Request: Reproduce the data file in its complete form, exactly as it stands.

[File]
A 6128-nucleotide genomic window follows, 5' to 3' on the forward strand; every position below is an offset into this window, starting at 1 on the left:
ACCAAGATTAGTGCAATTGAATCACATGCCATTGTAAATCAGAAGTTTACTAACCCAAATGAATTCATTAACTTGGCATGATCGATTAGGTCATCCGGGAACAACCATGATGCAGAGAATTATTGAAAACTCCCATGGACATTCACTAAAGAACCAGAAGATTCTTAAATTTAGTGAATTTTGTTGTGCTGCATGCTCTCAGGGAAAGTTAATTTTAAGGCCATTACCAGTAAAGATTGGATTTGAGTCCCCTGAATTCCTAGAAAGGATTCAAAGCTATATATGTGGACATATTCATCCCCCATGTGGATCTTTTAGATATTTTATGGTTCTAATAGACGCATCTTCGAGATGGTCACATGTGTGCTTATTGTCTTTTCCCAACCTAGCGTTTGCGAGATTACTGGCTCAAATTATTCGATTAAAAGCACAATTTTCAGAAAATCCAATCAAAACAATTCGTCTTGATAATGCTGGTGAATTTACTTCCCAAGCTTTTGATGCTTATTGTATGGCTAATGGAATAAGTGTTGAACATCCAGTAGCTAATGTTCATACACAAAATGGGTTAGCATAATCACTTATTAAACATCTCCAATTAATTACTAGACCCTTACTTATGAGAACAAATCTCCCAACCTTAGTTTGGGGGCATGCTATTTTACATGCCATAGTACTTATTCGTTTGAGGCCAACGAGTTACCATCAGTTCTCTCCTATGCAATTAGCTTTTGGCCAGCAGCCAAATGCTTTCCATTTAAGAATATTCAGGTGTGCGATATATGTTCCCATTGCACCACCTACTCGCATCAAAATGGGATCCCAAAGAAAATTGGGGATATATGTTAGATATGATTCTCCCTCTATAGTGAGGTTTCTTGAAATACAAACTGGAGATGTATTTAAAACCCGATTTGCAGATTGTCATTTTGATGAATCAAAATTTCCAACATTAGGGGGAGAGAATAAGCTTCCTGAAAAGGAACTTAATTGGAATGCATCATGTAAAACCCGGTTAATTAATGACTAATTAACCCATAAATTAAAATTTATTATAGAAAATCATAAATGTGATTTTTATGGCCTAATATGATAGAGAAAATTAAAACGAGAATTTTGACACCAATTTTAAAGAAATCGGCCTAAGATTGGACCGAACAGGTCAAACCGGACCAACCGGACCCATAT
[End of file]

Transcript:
A 6128-nucleotide genomic window follows, 5' to 3' on the forward strand; every position below is an offset into this window, starting at 1 on the left:
ACCAAGATTAGTGCAATTGAATCACATGCCATTGTAAATCAGAAGTTTACTAACCCAAATGAATTCATTAACTTGGCATGATCGATTAGGTCATCCGGGAACAACCATGATGCAGAGAATTATTGAAAACTCCCATGGACATTCACTAAAGAACCAGAAGATTCTTAAATTTAGTGAATTTTGTTGTGCTGCATGCTCTCAGGGAAAGTTAATTTTAAGGCCATTACCAGTAAAGATTGGATTTGAGTCCCCTGAATTCCTAGAAAGGATTCAAAGCTATATATGTGGACATATTCATCCCCCATGTGGATCTTTTAGATATTTTATGGTTCTAATAGACGCATCTTCGAGATGGTCACATGTGTGCTTATTGTCTTTTCCCAACCTAGCGTTTGCGAGATTACTGGCTCAAATTATTCGATTAAAAGCACAATTTTCAGAAAATCCAATCAAAACAATTCGTCTTGATAATGCTGGTGAATTTACTTCCCAAGCTTTTGATGCTTATTGTATGGCTAATGGAATAAGTGTTGAACATCCAGTAGCTAATGTTCATACACAAAATGGGTTAGCATAATCACTTATTAAACATCTCCAATTAATTACTAGACCCTTACTTATGAGAACAAATCTCCCAACCTTAGTTTGGGGGCATGCTATTTTACATGCCATAGTACTTATTCGTTTGAGGCCAACGAGTTACCATCAGTTCTCTCCTATGCAATTAGCTTTTGGCCAGCAGCCAAATGCTTTCCATTTAAGAATATTCAGGTGTGCGATATATGTTCCCATTGCACCACCTACTCGCATCAAAATGGGATCCCAAAGAAAATTGGGGATATATGTTAGATATGATTCTCCCTCTATAGTGAGGTTTCTTGAAATACAAACTGGAGATGTATTTAAAACCCGATTTGCAGATTGTCATTTTGATGAATCAAAATTTCCAACATTAGGGGGAGAGAATAAGCTTCCTGAAAAGGAACTTAATTGGAATGCATCATGTAAAACCCGGTTAATTAATGACTAATTAACCCATAAATTAAAATTTATTATAGAAAATCATAAATGTGATTTTTATGGCCTAATATGATAGAGAAAATTAAAACGAGAATTTTGACACCAATTTTAAAGAAATCGGCCTAAGATTGGACCGAACAGGTCAAACCGGACCAACCGGACCCATAT